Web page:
The pipe lit by itself. It was subtle, but the old man knew what he saw. He'd been around the marketplace for too long—seen too many things. "I know what you are!" he shouted, after the stranger with the pipe.
"Pardon?" The stranger turned around.
"Your pipe!" pointed the old man.
"Oh, this?" The stranger laughed politely. "Just a toy, from England ..."
The old man ignored him. "Why don't you make yourself useful and fetch me something to eat," he growled.
The stranger sighed. He looked around, then he approached the old man sitting in the alley. "Hazmat, more coal!" As if on command, his pipe glowed more fiercely—the stranger took one, then two deep puffs. Then he reached into his shirt-pocket and pulled out a handkerchief.
He unfolded the handkerchief into a big square and, holding two corners, threw it neatly over the old man's empty, metal bowl. The yellow fabric sunk into the emptiness of the bowl.
"Hazmat, some food, now!"
The bowl began to shake. Suddenly, solid forms seemed to appear from inside the bowl, pushing their round shapes into the lineament of the soft, cotton fabric. The handkerchief bulged like leavening bread.
The old man pulled off the cloth and saw his bowl filled with ripe, purple figs, pruney-skinned and heavy with cinnamon flavor—
The stranger turned to leave.
"What, that's it!?" spat the old man. "Can't you do more? I'm 65 years old—and I've got a bad leg. These won't last me two days!"
The stranger looked warily at the old man, from head-to-toe. He put out his hand and pressed his forefinger into his thumb, forming a circle—then, peering with one eye through the circle, he examined the old man again. The old man felt uneasy, like a worm under a microscope. The stranger shook his head.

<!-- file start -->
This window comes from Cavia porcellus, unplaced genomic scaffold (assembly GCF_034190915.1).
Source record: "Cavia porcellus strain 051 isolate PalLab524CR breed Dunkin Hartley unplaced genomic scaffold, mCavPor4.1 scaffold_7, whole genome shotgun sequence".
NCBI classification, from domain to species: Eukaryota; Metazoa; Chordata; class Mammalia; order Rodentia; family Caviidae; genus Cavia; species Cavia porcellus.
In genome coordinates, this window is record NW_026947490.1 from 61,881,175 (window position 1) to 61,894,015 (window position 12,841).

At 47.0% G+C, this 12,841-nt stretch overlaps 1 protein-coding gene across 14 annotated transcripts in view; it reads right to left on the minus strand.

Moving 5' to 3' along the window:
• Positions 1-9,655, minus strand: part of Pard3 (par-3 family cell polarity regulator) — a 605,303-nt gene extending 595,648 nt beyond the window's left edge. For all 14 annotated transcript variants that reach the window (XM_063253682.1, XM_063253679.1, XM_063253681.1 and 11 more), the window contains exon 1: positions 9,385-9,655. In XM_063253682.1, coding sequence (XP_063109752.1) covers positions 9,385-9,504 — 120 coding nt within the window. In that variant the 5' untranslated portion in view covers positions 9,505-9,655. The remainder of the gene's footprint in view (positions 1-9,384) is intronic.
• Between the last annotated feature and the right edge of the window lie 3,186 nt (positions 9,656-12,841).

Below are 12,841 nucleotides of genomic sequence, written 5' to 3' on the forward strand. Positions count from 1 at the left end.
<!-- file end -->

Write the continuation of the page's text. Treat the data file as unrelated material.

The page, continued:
"I really shouldn't be doing this," he said, finally.
"Have mercy!" coaxed the old man. "Isn't that what your God asks of you?"
The stranger sighed. "Hazmat!" He ordered his invisible servant. The fire in his pipe glowed again, a luminous orange against the dark alleyway. The stranger pulled out a large wooden paintbrush from behind his back.
He sucked on the bristles. Then, looking around, making sure they were the only ones there, he pressed the tip of the brush next to the old man, against the dusty mud-brick wall the beggar leaned upon. Big, bold streaks of wet, black ink appeared—
One line, down. Then another, parallel, about four feet away. Two lines across—top and bottom—joining them, and the old man saw what was unmistakably a door. The stranger took another puff from his pipe, blew the smoke against the wall. Then he knocked on the design three times with his knuckle, and three times they heard the reverberation of something hollow, like a real door.
The stranger pushed open the door—
It opened into a room, glistening with treasure. Gold bricks, jewelry, money, stacked and scattered all around. The old man could not believe his eyes.
"Take three gold bricks, and be out," said the stranger. "Take no more—that'll last you plenty," he warned.
But the old man did not listen. He was already inside the room, never before had he seen such treasures, in such array. This must be the Third Heaven, he thought. He pocketed as much of the rubies and emeralds and pearls as he could. Then he went for the gold—
"Hey—hey!" someone shouted. "Stop right there!"
The old man froze. He found himself face to face with two heavily armed guards, pointing their rifles at him. He threw his hands in the air—"Gah!" he shouted.
"How did you get in here!?" questioned the guard, but the old man was too afraid to speak. He looked for the door—but the door was gone.
The guards brought the bewildered intruder before their employer, where the intruder, the old man, learned, the exact coordinates of the "Third Heaven": the private vaults of a notorious arms-dealer. Desperately he tried explaining himself—
The arms-dealer listened. The story seemed outlandish, to be sure—but the intruder looked so pathetic, there seemed no other explanation for how the old fool stumbled into his stash. So he ordered his guards to accompany the old man, back to the alleyway—if there was a door he needed to find it.
He waited inside his vault, with a club in his hand.
The guards and the old man returned to the dark, narrow alleyway, but there was no sign of the painted door anywhere. Where the old man had sat, was his bowl—empty now, as was before. But near the bowl laid the stranger's pipe. The old man reached for it—
"See—see?" he exclaimed. "I told you there was a pipe!" He blew on it frantically, maniacally. "Hazmat! Hazmat!" He imitated the stranger, but only charred, old resin and flakes of ash remained. The guards looked at each other. Then, at the crazy old man and his ordinary pipe, who began to feel very silly indeed.